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National Teams at Wellington

                      Testing the Defence.

The winners of this year’s National Teams, held this past weekend at the Wellington Bridge Club, were Kathy and Ken Yule from Matamata and Jonathan Westoby and Malcolm Mayer from Auckland. In his victory speech, Jonathan referred to the weekend being very well organized and especially complimented the format of 48 boards per day as being about right for an event of this stature.

The Yule team led all day winning all their matches apart from a 1 imp loss in Match 3. These were the top final placings in the 28-team field:




1.     Yule

Kathy and Ken Yule, Malcolm Mayer, Jonathan Westoby


2.     Livingston

Pam Livingston, Jan Alabaster, Martin Reid, Peter Newell


3.     Fisher

Blair Fisher, Anthony Ker, Alan Grant, George Masters


4.     Carryer

Colin Carryer, Sandra Calvert, Peter Benham, Charles Ker


5.     Skipper

John and Jane Skipper, Jane Lennon, Mindy Wu


6.     Smith

Scott Smith, David Ackerley, Jo and Sam Simpson


 Mayer Westoby Yules 2018.jpg
 Paul Maxwell representing the Wellington Region, along with 2018 National
 Teams winners, Malcolm Mayer, Jonathan Westoby, Kathy and Ken Yule

The format was 8 rounds of 12 board matches.

The following two boards contributed significantly to the winners’ success. Put yourself on lead to the following auction with neither side vulnerable holding as East Spade-small K9765 Heart-small 95  Diamond-small842 Club-small 94:

West              North             East                South

                                                2Spade-small                    3Heart-small

3Spade-small                    4Club-small                Pass                  4Diamond-small

Pass                  6Club-small               All Pass

Your 2Spade-small opening showed 5 spades and a minor, less than opening strength. 4Diamond-small was a cue bid, first or second round agreeing clubs, and the rest was natural. No-one could fault you for leading the suit your side had bid and supported but…. and there was a big but:

  1. It did seem from the jump to 6Club-small that North could handle a spade lead.
  2. Any other suit lead would have defeated the slam…but not a spade!  
    Board 14
    East Deals
    None Vul
    A Q
    10 7
    A Q J 8 7 5 3 2
    8 4 3 2
    Q J 8 7 2
    A J 6
    W   E
    K 9 7 6 5
    9 5
    Q 8 4 2
    9 4
    J 10
    A K 10 6 3
    K 9 5 3
    K 6

    With only one discard available on the heart suit and the spade finesse failing, North, Ken Yule, would have failed in his slam had a spade not been led. 3NT was untroubled in the other room earning 10 imps for Yule. The slam made 4 times and failed just twice.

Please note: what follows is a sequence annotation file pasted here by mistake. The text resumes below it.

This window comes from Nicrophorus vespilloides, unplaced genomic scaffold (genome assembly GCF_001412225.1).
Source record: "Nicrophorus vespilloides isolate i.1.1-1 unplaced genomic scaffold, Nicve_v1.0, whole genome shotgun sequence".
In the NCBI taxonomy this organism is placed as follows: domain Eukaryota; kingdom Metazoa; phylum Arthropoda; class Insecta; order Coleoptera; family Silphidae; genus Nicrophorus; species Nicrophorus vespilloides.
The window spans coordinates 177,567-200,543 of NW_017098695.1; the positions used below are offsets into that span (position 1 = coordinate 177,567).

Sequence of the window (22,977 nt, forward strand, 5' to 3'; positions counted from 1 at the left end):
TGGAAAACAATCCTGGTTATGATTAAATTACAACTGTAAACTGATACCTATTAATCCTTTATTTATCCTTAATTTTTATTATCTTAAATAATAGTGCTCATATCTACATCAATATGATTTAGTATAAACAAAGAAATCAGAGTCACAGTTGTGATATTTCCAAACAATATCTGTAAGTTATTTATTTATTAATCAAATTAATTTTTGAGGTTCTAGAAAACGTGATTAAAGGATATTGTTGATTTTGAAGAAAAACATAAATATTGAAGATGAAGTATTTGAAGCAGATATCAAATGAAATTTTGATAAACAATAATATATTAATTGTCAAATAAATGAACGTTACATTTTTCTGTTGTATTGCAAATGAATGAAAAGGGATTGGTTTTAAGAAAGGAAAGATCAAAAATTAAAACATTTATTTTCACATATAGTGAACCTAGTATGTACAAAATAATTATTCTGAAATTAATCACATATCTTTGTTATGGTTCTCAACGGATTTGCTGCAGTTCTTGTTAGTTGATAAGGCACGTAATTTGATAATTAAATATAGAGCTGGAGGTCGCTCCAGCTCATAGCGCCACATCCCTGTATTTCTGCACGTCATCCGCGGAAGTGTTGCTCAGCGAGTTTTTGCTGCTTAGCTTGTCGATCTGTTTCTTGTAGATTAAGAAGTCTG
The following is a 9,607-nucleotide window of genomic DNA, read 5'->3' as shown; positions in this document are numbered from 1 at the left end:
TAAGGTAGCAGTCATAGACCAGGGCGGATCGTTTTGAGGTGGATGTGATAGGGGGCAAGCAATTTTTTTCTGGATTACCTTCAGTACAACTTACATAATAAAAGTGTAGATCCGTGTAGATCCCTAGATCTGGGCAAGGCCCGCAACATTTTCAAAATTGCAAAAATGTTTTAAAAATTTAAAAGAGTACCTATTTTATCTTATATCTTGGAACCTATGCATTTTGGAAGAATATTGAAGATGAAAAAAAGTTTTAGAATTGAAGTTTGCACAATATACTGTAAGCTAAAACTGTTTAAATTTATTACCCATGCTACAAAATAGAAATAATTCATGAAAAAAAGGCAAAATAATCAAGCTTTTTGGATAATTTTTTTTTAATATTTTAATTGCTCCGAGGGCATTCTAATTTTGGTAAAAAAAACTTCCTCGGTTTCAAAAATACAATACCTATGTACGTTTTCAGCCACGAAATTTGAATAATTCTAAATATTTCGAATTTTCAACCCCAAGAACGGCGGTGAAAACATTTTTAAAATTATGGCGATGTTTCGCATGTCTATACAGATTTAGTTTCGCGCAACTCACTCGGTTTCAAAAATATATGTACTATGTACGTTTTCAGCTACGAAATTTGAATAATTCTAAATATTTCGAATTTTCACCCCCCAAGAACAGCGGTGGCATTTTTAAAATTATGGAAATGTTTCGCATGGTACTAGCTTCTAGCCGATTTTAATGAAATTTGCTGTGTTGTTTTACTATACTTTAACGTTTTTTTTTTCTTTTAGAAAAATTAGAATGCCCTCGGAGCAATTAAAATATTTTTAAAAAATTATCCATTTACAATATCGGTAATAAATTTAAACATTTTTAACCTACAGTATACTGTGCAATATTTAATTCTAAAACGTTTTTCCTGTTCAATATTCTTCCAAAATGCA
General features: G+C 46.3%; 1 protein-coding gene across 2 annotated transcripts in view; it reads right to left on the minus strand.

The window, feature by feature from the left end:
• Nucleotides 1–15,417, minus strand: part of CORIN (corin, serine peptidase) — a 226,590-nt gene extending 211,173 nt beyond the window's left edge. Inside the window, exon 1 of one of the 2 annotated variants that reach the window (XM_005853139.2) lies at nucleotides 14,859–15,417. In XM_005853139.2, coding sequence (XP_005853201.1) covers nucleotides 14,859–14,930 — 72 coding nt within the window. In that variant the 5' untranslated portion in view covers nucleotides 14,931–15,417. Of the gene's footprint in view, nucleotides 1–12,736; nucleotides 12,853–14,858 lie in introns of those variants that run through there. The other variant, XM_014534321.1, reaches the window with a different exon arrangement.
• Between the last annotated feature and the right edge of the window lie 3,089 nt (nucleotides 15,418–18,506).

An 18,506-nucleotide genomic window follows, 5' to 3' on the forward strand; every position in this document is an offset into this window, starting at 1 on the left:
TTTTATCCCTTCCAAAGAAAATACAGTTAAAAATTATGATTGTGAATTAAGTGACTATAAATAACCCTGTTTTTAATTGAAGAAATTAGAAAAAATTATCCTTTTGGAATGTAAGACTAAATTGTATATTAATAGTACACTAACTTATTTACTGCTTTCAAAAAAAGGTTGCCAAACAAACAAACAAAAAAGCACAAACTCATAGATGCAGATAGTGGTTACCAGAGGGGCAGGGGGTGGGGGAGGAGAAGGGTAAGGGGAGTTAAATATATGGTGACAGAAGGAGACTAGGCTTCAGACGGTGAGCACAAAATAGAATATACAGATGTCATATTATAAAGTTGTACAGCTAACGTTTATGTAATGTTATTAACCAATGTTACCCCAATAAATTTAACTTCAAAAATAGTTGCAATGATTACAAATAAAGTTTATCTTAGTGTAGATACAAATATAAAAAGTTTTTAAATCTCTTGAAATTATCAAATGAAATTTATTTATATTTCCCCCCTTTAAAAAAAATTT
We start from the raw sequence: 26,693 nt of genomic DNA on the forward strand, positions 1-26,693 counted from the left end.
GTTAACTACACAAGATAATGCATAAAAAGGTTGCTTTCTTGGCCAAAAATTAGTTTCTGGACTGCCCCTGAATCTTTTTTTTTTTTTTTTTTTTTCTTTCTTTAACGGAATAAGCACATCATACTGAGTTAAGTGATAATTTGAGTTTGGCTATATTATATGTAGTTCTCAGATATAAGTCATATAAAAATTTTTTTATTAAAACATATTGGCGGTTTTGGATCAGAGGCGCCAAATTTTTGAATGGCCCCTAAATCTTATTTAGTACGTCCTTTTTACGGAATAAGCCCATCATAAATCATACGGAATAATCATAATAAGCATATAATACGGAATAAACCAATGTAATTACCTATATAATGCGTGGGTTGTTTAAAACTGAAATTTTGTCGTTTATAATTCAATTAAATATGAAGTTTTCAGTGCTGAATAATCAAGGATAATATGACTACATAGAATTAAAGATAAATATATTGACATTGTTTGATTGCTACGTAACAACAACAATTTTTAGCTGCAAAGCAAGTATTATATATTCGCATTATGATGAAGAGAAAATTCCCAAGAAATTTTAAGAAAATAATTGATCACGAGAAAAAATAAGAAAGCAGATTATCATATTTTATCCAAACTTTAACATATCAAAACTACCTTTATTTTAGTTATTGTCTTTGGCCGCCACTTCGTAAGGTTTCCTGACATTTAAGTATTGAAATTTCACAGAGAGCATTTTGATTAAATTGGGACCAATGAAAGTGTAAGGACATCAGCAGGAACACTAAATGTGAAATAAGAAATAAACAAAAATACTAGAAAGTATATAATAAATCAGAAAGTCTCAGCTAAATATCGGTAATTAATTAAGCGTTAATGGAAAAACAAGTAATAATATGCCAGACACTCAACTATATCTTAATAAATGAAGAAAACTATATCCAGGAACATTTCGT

The following board saw Malcolm Mayer at the helm against 3NT. While the defence should have prevailed, Malcolm earned his contract with a couple of good plays mid-game.

    Board 6
    East Deals
    E-W Vul
    10 7 5 3
    J 8 6 4 2
    Q 10 9 3
    A 3
    J 8 7 6 2
    K J 8 7 5
    W   E
    K J 4 2
    K 10 7
    A 5
    A 6 3 2
    A Q 8 6
    Q 9 5
    K 4
    Q 10 9 4
    West North East South
        1  Pass
    3  Pass 3 NT All pass

    1Club-small was 4+ clubs. After his partner’s natural 7-9hcp response, Malcolm was soon in 3NT, receiving the Spade-small6 lead. He won the Spade-small10 with his jack and got good and bad news when he laid down Club-smallA. He had 8 tricks now and spent the rest of the board trying to engineer a ninth. He played off 4 rounds of clubs, losing to South’s queen. North had to find 4 discards and chose two cards in each major.

    South switched to the Diamond-smallK and made his first key play by ducking this card, thereby cutting the defence’s communications. South continued a second diamond to Malcolm’s ace.

    Malcolm played a heart to the ace and cashed his fifth club. North let go their remaining spade to keep Diamond-smallQ10, with Malcolm and South also discarding spades.

    Next came the second key play…a heart to the king and a heart exit. South made sure they would not be end-played by throwing the Heart-smallQ under the Heart-smallK but that left North on lead to play Diamond-small10 to the jack at trick 13….3NT making.

    It made at only 5 tables, going down at 7 more.
    newell reid alabaster livingston 2.jpg
    2nd placed Peter Newell, Pam Livingston, Martin Reid and Jan Alabaster


    While bridge is certainly a game of mistakes, it still requires good play to take advantage of defensive slips, as demonstrated by Malcolm Mayer above.

    Richard Solomon




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